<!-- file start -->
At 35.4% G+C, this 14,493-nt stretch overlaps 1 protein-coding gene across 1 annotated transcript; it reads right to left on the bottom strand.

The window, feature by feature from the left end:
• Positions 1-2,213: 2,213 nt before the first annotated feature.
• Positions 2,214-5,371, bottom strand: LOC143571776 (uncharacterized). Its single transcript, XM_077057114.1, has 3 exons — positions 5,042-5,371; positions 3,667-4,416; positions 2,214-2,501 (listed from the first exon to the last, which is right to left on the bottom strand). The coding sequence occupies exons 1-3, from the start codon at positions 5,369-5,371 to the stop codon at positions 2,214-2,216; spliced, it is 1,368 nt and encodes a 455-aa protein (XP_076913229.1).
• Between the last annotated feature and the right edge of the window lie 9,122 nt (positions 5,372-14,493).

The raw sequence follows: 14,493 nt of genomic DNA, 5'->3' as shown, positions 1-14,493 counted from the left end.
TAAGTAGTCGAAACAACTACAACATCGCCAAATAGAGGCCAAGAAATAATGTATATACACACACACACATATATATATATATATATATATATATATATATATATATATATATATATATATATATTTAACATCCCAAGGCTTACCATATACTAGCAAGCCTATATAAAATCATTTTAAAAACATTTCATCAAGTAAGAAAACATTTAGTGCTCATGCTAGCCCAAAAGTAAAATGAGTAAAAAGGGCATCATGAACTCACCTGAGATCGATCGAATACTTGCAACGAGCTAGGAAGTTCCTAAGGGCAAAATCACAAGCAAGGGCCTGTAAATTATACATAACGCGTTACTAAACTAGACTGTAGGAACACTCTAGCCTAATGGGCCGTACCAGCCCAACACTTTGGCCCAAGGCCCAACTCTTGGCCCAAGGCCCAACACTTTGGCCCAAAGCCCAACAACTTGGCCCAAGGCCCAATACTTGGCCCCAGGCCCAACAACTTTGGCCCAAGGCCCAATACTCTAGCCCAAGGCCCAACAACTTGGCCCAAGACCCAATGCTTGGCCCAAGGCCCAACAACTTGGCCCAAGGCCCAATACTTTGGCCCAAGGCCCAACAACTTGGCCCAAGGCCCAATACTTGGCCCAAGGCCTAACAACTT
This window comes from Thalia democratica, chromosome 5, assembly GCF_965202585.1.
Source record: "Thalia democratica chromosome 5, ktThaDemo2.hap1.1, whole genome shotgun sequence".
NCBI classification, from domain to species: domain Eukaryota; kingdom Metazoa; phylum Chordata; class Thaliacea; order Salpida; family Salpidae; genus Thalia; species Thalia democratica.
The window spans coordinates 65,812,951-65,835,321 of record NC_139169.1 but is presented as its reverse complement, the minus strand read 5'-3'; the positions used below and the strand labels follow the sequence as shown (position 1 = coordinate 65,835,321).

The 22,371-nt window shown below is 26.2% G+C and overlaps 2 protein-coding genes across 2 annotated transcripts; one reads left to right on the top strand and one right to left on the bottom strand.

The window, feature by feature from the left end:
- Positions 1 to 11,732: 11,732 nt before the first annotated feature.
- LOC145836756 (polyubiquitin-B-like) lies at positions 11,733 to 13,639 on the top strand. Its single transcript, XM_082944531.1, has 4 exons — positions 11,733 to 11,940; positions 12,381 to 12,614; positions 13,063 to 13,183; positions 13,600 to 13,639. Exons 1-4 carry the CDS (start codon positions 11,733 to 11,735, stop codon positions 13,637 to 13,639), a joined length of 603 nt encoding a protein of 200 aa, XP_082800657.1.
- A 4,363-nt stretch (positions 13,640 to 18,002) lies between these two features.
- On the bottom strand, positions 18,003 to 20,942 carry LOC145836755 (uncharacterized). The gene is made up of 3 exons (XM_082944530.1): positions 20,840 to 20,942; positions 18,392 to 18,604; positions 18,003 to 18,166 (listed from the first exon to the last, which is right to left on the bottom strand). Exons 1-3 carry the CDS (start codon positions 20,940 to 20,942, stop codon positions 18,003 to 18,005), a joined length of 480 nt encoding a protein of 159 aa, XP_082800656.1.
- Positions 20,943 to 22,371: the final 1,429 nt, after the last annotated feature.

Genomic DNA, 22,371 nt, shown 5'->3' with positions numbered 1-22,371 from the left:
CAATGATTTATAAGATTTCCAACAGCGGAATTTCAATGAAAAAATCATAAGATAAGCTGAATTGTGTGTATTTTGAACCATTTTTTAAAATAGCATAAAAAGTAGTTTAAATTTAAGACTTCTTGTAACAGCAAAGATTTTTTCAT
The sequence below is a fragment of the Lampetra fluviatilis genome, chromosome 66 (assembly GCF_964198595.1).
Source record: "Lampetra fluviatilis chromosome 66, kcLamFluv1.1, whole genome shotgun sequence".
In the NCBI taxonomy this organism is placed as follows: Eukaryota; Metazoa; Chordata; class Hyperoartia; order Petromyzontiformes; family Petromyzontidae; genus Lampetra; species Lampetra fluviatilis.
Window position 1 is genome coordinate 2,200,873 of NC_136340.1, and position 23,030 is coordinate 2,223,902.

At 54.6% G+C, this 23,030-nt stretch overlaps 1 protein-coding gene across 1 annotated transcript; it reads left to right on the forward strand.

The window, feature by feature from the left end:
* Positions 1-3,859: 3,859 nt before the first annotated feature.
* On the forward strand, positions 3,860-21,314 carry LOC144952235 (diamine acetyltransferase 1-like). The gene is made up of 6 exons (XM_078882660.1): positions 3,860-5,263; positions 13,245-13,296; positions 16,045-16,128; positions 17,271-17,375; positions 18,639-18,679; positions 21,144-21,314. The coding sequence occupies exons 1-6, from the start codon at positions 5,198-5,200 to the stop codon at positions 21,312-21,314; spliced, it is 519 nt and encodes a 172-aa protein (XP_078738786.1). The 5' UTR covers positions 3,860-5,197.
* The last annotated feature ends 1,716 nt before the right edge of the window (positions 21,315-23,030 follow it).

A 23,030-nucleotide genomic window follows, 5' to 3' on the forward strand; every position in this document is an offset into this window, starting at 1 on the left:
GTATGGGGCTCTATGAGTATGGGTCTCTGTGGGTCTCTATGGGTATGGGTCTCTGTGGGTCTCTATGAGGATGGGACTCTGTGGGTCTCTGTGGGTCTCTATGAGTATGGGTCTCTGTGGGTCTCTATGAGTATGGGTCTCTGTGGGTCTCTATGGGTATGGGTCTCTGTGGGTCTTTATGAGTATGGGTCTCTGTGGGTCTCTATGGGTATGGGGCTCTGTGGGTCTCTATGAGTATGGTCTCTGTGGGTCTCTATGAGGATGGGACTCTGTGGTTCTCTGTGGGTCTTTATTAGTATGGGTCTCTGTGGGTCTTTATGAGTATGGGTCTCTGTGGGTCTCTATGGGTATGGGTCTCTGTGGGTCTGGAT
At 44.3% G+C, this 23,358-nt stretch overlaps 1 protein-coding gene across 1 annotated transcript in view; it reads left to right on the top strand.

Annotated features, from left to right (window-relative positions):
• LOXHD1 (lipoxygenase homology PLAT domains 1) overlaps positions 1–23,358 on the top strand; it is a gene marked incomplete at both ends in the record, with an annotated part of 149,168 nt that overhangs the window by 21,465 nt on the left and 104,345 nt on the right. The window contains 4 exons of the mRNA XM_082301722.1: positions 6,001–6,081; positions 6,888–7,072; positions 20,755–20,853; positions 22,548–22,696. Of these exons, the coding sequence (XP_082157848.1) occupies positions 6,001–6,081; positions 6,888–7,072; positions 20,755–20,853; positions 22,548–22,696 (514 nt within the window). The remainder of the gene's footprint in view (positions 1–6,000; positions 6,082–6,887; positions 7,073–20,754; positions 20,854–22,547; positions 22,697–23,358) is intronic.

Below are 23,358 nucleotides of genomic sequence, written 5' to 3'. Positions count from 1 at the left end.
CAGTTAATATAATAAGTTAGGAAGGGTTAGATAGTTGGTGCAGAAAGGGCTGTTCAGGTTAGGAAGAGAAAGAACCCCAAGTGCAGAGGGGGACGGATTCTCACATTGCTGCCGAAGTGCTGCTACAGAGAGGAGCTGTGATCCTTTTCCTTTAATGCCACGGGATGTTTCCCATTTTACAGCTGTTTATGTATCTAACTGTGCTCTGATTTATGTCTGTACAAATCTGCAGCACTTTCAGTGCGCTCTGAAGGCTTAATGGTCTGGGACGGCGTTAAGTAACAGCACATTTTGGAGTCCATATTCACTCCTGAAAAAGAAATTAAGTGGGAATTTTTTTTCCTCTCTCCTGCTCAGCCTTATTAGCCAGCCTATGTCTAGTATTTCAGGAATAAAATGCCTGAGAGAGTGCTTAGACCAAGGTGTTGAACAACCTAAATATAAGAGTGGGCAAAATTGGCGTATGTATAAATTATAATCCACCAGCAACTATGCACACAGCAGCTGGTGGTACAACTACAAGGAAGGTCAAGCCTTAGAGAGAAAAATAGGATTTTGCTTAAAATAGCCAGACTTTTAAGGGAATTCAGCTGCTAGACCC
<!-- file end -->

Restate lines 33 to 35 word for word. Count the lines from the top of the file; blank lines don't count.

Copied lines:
Annotated features, from left to right (window-relative positions):
• LOXHD1 (lipoxygenase homology PLAT domains 1) overlaps positions 1–23,358 on the top strand; it is a gene marked incomplete at both ends in the record, with an annotated part of 149,168 nt that overhangs the window by 21,465 nt on the left and 104,345 nt on the right. The window contains 4 exons of the mRNA XM_082301722.1: positions 6,001–6,081; positions 6,888–7,072; positions 20,755–20,853; positions 22,548–22,696. Of these exons, the coding sequence (XP_082157848.1) occupies positions 6,001–6,081; positions 6,888–7,072; positions 20,755–20,853; positions 22,548–22,696 (514 nt within the window). The remainder of the gene's footprint in view (positions 1–6,000; positions 6,082–6,887; positions 7,073–20,754; positions 20,854–22,547; positions 22,697–23,358) is intronic.

Below are 23,358 nucleotides of genomic sequence, written 5' to 3'. Positions count from 1 at the left end.